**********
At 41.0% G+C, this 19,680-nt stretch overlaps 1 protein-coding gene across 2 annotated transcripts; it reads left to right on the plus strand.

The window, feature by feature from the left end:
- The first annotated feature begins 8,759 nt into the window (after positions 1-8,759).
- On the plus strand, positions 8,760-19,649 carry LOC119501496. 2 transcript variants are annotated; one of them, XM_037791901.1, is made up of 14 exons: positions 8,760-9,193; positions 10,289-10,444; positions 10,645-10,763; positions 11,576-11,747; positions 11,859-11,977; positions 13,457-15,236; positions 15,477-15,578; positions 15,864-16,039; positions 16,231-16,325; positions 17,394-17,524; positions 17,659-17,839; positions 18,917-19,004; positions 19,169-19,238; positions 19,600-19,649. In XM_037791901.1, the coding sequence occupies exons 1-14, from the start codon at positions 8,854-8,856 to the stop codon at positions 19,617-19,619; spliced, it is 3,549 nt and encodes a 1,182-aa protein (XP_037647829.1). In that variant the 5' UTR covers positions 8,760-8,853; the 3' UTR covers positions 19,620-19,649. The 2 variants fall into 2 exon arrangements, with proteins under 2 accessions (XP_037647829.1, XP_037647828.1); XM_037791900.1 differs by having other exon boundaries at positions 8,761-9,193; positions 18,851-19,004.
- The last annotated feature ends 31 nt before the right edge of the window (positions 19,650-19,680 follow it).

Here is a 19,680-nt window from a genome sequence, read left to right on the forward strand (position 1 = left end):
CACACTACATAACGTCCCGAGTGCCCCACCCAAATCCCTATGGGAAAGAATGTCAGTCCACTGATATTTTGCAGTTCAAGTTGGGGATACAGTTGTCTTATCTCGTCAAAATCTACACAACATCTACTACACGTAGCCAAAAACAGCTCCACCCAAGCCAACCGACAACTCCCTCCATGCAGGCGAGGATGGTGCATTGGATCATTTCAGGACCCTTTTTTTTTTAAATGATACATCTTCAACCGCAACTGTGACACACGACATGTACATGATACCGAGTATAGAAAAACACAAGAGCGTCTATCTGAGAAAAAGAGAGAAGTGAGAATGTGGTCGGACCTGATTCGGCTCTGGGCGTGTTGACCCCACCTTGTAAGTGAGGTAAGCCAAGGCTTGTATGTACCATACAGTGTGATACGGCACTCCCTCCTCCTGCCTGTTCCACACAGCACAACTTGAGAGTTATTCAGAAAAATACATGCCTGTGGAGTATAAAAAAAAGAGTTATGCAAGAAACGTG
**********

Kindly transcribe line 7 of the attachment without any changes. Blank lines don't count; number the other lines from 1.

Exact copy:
CACACTACATAACGTCCCGAGTGCCCCACCCAAATCCCTATGGGAAAGAATGTCAGTCCACTGATATTTTGCAGTTCAAGTTGGGGATACAGTTGTCTTATCTCGTCAAAATCTACACAACATCTACTACACGTAGCCAAAAACAGCTCCACCCAAGCCAACCGACAACTCCCTCCATGCAGGCGAGGATGGTGCATTGGATCATTTCAGGACCCTTTTTTTTTTAAATGATACATCTTCAACCGCAACTGTGACACACGACATGTACATGATACCGAGTATAGAAAAACACAAGAGCGTCTATCTGAGAAAAAGAGAGAAGTGAGAATGTGGTCGGACCTGATTCGGCTCTGGGCGTGTTGACCCCACCTTGTAAGTGAGGTAAGCCAAGGCTTGTATGTACCATACAGTGTGATACGGCACTCCCTCCTCCTGCCTGTTCCACACAGCACAACTTGAGAGTTATTCAGAAAAATACATGCCTGTGGAGTATAAAAAAAAGAGTTATGCAAGAAACGTG